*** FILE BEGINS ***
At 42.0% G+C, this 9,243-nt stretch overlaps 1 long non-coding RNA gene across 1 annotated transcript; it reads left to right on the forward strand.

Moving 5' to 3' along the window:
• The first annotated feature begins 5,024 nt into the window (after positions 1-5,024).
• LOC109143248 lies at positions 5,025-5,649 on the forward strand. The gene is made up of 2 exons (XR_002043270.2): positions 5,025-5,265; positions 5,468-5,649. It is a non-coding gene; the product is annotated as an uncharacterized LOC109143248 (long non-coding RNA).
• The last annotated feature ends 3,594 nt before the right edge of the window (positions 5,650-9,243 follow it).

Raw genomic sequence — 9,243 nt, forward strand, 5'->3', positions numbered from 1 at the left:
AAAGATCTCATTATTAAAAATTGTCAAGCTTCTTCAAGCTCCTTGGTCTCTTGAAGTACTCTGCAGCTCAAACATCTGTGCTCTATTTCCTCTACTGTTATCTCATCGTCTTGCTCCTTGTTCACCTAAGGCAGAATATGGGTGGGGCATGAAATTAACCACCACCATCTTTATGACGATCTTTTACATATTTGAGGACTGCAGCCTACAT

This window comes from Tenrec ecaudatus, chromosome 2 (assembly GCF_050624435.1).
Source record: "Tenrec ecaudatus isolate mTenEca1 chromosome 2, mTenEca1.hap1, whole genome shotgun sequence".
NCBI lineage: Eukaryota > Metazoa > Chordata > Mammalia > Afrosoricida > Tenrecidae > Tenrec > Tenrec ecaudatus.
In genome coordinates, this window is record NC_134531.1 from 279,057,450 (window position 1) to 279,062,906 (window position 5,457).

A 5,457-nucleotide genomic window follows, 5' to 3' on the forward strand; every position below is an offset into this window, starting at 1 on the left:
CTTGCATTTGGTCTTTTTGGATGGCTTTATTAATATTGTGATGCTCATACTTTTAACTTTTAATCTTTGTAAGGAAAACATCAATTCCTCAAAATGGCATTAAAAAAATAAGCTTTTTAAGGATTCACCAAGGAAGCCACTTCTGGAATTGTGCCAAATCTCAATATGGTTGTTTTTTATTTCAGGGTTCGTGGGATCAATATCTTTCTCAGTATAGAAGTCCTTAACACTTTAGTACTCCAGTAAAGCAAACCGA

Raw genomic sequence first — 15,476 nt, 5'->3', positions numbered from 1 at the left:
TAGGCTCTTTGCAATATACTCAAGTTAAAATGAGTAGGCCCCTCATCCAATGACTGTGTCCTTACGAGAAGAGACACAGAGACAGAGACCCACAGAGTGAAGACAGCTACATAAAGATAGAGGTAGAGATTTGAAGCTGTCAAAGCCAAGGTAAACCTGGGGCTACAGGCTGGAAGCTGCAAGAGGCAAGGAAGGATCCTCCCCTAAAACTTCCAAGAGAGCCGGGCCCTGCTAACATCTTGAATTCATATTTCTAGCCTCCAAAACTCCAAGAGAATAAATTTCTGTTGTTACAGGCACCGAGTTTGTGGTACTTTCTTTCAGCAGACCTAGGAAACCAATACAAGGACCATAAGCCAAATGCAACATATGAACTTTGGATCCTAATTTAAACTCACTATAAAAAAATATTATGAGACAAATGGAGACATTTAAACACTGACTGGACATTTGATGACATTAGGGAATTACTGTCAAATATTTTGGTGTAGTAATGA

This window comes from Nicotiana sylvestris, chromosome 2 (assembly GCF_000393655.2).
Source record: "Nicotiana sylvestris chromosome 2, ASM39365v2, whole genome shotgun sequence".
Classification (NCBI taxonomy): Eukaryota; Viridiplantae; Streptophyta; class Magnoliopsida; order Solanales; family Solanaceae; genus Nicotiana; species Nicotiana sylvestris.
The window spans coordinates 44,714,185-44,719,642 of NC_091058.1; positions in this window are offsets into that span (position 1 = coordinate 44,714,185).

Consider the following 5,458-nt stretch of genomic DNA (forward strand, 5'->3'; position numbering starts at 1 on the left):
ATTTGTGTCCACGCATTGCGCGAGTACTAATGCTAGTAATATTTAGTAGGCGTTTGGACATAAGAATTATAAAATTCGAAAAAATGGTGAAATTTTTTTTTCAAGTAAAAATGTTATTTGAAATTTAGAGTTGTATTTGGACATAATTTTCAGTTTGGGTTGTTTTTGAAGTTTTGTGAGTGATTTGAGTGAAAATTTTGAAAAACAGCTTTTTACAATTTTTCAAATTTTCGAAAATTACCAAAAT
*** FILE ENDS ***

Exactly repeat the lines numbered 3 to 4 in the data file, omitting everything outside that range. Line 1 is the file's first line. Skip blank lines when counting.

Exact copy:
• The first annotated feature begins 5,024 nt into the window (after positions 1-5,024).
• LOC109143248 lies at positions 5,025-5,649 on the forward strand. The gene is made up of 2 exons (XR_002043270.2): positions 5,025-5,265; positions 5,468-5,649. It is a non-coding gene; the product is annotated as an uncharacterized LOC109143248 (long non-coding RNA).